Not Seeing the Forest for all the Trees: The Tree Replacement DilemmaMarch 1, 2014 Residential Development
First published on April 6, 2012
Most land developers who have developed a project with existing trees have likely faced city ordinances that require a tree inventory, a determination of tree removals, and a provision for replacing tree losses with new plantings. Depending on the municipality, these requirements can range from reasonable to arguably excessive. While most would agree that tree preservation is desirable and necessary, the financial burden and site implications of providing areas for replanting or reforestation can pose challenges.
In a number of past projects, heavy tree replacement requirements were incurred due to tree removals of lower quality species that matured in unmaintained areas. Most of these tree species were categorized as “pioneering” species, which aggressively self-seed, are typically fast growing, and re-establish quickly. In most cities, these same species of trees are on the do-not-plant list and cannot be replaced in kind.
Some municipalities’ tree replacement ordinances exclude some of these pioneering species from replacement calculations, while some treat them no differently than a higher quality oak or sugar maple tree. With the potential disastrous spread of Emerald Ash Borer across many parts of the country, some cities have elected to eliminate the Ash tree from tree loss totals while others still count Ash as significant trees needing replacement.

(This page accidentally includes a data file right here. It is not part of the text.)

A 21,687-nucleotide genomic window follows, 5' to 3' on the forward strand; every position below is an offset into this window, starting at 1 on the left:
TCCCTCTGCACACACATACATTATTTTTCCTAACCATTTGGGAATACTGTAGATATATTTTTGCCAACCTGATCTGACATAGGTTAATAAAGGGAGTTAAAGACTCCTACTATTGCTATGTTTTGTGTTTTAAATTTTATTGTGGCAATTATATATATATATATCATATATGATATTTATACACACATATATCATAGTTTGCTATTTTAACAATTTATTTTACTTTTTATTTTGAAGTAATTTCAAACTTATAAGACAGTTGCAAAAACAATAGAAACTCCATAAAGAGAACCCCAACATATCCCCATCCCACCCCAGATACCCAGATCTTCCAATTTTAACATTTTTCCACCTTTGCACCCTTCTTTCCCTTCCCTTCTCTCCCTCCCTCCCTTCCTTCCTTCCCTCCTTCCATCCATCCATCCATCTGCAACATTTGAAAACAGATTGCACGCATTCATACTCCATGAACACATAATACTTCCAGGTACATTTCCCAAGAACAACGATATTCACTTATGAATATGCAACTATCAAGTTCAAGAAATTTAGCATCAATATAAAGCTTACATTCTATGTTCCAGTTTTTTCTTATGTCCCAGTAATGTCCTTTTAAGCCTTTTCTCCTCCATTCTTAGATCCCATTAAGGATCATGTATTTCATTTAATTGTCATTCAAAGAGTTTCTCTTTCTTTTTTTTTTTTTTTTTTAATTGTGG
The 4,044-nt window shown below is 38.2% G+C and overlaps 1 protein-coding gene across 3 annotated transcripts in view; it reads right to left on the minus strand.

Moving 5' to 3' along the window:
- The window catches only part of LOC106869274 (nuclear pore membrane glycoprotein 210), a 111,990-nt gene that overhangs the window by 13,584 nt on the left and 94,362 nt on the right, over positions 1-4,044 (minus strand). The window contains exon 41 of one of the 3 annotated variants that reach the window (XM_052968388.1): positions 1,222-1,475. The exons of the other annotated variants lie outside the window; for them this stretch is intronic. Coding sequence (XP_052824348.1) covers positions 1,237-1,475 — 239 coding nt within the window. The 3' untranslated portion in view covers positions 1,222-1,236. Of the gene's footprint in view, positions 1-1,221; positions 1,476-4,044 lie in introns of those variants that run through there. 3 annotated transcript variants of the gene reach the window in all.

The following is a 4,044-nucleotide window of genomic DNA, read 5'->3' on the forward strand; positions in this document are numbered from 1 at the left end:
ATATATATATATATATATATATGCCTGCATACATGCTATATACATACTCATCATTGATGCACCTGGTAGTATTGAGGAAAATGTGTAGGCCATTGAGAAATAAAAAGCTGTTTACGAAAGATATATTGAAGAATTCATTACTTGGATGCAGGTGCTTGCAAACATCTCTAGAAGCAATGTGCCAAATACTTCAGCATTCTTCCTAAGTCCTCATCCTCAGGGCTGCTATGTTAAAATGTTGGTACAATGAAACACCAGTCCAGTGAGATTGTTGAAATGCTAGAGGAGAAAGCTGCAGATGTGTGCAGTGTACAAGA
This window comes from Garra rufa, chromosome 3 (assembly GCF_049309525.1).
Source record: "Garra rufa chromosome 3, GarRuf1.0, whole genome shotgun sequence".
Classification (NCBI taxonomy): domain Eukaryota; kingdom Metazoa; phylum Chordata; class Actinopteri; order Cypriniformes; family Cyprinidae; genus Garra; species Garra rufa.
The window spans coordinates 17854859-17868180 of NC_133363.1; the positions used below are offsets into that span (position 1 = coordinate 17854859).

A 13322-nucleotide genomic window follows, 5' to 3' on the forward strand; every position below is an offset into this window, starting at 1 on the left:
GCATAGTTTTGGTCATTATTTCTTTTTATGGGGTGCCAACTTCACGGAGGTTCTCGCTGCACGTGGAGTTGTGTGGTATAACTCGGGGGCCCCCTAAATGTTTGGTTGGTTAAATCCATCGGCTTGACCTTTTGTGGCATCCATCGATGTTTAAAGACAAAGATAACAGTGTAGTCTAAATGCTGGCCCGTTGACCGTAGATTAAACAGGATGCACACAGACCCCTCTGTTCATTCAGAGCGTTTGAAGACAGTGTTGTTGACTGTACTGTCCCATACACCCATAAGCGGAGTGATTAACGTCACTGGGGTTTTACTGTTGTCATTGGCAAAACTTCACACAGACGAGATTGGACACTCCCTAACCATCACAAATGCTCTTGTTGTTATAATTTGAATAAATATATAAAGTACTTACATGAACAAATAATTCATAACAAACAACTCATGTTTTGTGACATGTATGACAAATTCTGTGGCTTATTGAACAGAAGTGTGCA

During the last phase of a recent multi-phased project, pre-existing tree inventory and replacement calculations had been determined under a city code that didn’t exclude Ash or other pioneering species. The heavy tree replacement requirements and the limited locations in which to plant new trees drove the developer into designating reforestation areas in open spaces, just to meet code. We successfully argued that 1) the majority tree losses were pioneering species and ash, 2) these were not allowed to be replanted under city code, and 3) these same trees will quickly re-establish themselves without intervention in these unmaintained open spaces. The city agreed to revisit the tree replacement requirements and, in this case, resulted in nearly $225,000 in savings to the developer by simply making partial allowances for Boxelder and Ash tree removal.
Depending on the circumstances, it may be worth requesting additional consideration from local authorities or agencies with regards to the type of trees requiring replacement, keeping in mind the potential for natural reestablishment of many of these tree species on their own.